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263 Campground Hosts 2010-08-04

Jenny Lake Campground registration

If you camp at a National Forest or National Park Campground you will soon be introduced to the Campground Host. With the budget cuts in Government, the volunteer hosts help keep the campgrounds running smoothly.

Through the years we have met a number of Hosts. Some we wondered what they did, we never saw them; and others it was obvious that they did more than was required. Regardless of their work ethics, we soon saw that it was important to establish a good rapport with all of the hosts; well those we could find.

The basic duties of the hosts are greeting campers, answering questions, checking camper registrations, cleaning sites, maintaining radio and or phone communications with dispatch, and frontline troubleshooting. There is still a Ranger in charge of the campground.

Notes on Hosts...

  • To help identify a host, some hosts wear official shirts or hats; but all hosts ride around the campground in a golf cart. They also stay in their RV, even in tent only campgrounds.
  • If you do not see the host on the first day (evening) you arrive at the campground, then they are not too concerned about the campground. Some hosts do a quick drive around the campground a couple of times a day, waving like they are campaigning for an election; but that might be all you see of them.
  • All campgrounds have rules; but not all rules are enforced. We really do not know why not. For example, all the campgrounds we stayed in this past summer had a "tents must be on the tent pad" rule; but only one campground enforced the rule. We believe all the rules should be enforced. Now, we also believe some of the rules should be removed from the list, but that might be another topic.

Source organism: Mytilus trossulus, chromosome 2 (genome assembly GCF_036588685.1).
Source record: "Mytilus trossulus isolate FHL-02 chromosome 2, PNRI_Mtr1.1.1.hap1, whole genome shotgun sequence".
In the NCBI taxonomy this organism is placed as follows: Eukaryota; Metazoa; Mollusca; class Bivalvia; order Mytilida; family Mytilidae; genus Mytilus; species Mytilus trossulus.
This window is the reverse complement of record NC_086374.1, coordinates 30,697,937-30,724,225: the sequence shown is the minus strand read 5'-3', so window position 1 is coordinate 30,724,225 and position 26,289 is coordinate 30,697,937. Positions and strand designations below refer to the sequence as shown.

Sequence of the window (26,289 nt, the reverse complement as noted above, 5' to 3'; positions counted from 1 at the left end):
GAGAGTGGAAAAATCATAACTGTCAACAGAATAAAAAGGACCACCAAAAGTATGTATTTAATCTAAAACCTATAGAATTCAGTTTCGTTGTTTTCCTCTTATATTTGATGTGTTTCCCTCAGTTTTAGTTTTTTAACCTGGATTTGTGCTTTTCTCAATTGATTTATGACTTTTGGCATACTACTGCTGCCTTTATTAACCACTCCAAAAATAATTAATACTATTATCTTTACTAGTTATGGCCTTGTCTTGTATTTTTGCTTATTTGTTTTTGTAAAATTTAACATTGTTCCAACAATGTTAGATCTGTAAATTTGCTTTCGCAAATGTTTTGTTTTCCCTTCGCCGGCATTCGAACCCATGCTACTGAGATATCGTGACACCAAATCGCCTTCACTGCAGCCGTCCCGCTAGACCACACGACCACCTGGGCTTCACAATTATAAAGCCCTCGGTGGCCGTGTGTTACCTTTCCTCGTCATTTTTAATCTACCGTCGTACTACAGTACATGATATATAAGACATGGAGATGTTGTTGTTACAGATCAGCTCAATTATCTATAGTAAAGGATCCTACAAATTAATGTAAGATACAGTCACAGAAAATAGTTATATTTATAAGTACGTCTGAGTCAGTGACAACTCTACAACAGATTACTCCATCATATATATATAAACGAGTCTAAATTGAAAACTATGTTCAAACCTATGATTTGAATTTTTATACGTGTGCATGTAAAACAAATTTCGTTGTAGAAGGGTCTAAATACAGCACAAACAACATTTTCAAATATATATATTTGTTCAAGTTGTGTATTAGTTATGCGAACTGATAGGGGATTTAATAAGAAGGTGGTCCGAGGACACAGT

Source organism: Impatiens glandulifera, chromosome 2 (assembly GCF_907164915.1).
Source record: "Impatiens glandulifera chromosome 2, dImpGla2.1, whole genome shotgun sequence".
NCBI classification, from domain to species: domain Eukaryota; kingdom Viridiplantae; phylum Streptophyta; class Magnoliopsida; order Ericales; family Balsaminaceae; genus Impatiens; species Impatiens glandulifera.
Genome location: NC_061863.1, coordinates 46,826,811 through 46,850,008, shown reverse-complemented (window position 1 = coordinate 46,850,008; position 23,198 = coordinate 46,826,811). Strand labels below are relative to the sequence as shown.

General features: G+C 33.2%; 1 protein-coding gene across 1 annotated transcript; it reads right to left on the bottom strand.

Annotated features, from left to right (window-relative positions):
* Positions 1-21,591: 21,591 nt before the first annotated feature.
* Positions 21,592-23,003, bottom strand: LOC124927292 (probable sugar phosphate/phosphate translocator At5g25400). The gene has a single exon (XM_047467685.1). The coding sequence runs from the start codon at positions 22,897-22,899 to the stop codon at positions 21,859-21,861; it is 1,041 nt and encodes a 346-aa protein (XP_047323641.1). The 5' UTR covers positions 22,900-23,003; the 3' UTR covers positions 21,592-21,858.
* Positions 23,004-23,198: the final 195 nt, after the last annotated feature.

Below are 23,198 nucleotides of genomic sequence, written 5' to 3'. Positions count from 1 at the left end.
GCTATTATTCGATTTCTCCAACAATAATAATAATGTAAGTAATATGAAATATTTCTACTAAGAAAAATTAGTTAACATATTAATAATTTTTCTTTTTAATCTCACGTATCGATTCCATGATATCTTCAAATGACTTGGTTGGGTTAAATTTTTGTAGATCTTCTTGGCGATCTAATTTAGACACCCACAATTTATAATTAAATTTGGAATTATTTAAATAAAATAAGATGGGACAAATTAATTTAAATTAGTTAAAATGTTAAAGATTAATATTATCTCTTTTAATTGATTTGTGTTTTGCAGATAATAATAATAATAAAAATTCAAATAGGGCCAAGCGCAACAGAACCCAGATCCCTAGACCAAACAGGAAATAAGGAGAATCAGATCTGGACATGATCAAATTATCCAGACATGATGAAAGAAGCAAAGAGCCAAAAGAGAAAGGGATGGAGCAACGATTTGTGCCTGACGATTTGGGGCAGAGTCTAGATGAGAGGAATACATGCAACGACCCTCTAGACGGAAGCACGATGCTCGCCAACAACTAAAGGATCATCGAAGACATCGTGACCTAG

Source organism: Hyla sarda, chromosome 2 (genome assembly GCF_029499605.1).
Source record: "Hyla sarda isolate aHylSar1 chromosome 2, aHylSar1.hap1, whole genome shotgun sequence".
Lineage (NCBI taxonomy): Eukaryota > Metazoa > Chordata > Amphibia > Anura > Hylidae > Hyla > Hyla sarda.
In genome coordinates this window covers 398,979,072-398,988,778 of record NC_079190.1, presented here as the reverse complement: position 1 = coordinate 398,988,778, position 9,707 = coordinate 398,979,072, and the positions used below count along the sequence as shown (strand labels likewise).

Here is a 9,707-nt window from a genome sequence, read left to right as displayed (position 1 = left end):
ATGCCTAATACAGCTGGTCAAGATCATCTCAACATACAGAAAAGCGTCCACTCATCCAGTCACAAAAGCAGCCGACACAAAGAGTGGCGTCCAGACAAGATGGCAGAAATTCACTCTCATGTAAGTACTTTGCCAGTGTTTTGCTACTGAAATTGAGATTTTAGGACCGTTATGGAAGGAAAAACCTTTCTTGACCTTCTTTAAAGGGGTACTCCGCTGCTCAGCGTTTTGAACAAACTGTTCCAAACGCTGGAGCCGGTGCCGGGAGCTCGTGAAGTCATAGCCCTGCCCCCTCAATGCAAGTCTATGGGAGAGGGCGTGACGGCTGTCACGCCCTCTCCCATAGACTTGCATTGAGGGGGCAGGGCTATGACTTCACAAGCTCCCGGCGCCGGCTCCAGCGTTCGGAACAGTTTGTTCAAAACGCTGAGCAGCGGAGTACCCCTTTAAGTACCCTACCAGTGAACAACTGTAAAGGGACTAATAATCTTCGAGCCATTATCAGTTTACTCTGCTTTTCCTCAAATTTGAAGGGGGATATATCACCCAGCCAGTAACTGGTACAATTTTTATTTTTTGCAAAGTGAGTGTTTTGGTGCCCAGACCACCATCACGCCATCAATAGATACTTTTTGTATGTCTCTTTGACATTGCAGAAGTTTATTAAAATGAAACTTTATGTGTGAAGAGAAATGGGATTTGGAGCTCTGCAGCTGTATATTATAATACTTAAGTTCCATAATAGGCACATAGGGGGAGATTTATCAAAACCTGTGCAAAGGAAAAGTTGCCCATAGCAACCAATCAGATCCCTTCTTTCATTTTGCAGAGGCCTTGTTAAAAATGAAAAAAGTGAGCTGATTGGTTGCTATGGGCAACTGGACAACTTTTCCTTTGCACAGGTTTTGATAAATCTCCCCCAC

• In the Tetons the hosts write warning tickets for too many cars at the campsites or leaving food, water, coolers, etc, unsecured in the campground. I have known several people to receive such warnings.
  • Campers complain to hosts. If the hosts cannot fix the problem, they contact the Ranger.

A great example of what we called a good host was when we stayed at Longs Peak Campground last year. The hosts walked (not riding in the cart) around the campground. We met them and talked to them at length, even though we only wanted to go to sleep. We paid for two nights at the campground; but knew we were going to leave the next afternoon after only one day. The hosts found someone who wanted our site, let them set up on the site, and they paid us for the site when we returned to our vehicle. It was amazing.

This year at Longs, we did not see the hosts (not the same ones) until the third day, and when we did see them, they were on their golf cart quickly driving by saying hello as they zoomed past. If you had a question, comment, or complaint you would probably have to chase them down.

What a difference.

The hosts play a vital role in the campgrounds. The good ones make camping more enjoyable. We appreciate their hard work. Who knows, we might even try to be hosts someday. Of course we could not live in a RV though, maybe we could live in a tent in a RV campground...


Happy campground trails.


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